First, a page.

The Conflict Tactics Scale (CTS) was first devised by Professors Murray Straus and Richard Gelles in the USA in the 1970’s (Straus and Gelles, 1974) as a means of measuring what aggressive acts occurred between intimate partners. It asked about verbal, symbolic and physical acts of aggression either as committed by an individual against their partner or as victimisation experienced by an individual from a partner. It has been extensively used in over 30 years of research in either form, although more so as victimisation than perpetration, as this is seen as more reliable, particularly for the more serious acts of physical aggression.
There are now very many papers in the academic literature which have used this scale; either the original or later modified and updated version (CTS2), and these have been applied to dating, cohabiting or married populations. However, the vast majority of these studies are reported for North American samples, many of which are student dating samples. Far fewer studies have been conducted using the CTS in countries outside of North America, although there are good examples (eg. UK, Carrado et al, 1996).
Looking at Table 1 above, it is apparent, when the percentages of males and females committing acts of aggression as either ‘severe’ or ‘minor’ acts are expressed as a percentage female-to-male of one another, that in four countries for minor aggressive acts (Greece, Switzerland, Hungary and Sweden) and five countries for severe acts (Greece, Netherlands, Switzerland, Hungary and Portugal), the percentage of male assaults on female partners is a higher figure than female assaults on male partners, and hence the percentage female-to-male is below 100%. In the remaining seven countries for minor assaults and six countries for severe assaults, the percentage of female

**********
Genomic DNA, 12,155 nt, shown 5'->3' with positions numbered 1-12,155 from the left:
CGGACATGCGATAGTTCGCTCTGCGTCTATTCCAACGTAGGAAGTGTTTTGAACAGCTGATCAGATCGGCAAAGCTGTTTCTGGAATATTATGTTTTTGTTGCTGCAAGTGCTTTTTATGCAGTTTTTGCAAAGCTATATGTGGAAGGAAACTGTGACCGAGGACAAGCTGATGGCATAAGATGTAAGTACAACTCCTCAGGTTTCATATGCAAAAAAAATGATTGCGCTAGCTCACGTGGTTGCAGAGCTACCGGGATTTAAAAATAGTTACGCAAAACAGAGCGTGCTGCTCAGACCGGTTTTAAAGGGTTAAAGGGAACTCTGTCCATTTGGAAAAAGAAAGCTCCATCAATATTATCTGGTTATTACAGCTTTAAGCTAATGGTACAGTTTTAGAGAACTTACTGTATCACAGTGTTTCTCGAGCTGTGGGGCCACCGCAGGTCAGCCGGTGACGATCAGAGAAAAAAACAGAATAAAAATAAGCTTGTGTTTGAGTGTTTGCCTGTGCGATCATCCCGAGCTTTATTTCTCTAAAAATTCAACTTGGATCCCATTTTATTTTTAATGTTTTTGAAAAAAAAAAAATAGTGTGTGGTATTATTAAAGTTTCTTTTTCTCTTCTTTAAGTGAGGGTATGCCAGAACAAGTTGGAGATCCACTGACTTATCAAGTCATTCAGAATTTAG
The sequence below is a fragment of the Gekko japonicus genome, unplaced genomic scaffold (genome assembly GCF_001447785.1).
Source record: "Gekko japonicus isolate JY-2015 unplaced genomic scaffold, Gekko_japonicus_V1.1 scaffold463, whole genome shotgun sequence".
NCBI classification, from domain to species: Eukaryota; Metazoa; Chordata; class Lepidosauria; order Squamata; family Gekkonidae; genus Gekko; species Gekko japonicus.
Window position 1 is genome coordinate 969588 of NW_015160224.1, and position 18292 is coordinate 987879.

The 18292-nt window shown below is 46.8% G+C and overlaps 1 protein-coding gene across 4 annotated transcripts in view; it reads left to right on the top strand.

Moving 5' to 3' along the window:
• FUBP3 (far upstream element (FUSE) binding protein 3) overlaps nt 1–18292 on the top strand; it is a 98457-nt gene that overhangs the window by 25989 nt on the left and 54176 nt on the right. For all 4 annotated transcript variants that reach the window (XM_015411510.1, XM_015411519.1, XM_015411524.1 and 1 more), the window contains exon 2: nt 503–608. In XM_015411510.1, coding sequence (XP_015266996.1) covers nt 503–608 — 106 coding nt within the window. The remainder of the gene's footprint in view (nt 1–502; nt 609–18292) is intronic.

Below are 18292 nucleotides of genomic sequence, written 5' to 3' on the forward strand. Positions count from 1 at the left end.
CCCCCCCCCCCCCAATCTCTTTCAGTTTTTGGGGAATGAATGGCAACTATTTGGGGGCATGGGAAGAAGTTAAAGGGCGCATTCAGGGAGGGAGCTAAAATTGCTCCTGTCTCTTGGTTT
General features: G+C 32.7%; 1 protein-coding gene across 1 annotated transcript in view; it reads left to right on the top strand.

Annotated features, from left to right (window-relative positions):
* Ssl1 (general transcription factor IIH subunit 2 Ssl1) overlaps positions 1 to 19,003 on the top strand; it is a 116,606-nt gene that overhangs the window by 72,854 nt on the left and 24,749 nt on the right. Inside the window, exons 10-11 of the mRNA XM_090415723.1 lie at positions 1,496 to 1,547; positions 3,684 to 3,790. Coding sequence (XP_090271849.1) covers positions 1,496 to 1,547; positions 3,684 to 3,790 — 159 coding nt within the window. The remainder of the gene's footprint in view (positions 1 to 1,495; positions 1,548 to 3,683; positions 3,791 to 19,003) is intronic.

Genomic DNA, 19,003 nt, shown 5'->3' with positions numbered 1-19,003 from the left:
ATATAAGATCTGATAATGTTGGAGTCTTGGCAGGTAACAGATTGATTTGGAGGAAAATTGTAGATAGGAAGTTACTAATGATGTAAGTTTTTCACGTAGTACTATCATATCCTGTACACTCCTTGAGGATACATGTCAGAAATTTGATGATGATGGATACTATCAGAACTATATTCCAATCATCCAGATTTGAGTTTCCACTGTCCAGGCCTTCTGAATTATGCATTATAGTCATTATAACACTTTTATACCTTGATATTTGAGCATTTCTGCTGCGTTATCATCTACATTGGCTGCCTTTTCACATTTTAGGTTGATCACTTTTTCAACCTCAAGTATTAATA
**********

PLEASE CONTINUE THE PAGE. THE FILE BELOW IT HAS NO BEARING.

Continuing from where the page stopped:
assaults on male partners is higher, such that the female-to-male ratio is above 100% in each case, reaching over 200% for Great Britain (222%) and Lithuania (233%) in the case of severe assaults.
The extent to which assaults between intimate partners have been an object of public and governmental concern varies widely across countries and this is true even within Europe. Hence, it would be expected that initial attempts to undertake normative population surveys, even amongst university students as in this study, will find widely
differing results. However, by focusing upon university students who are usually in their late teens to early twenties, the study is, of course, on the one hand sampling from the age range in which acts of aggression are generally high, but also from a population in which dating relationships, rather than necessarily co-habiting or married relationships, predominate.
So it is not at all certain how these results would translate to an older sample and a sample with high levels of co-habitation or marriage. What can be said, however, is that generally rates of assaultative behaviour are less in older groups than in the young as in this sample, and there is some evidence that men in particular are less assaultative in committed relationships, possibly recognising that such behaviour will have destabilising effects on the relationship (Carrado et al, 1996).
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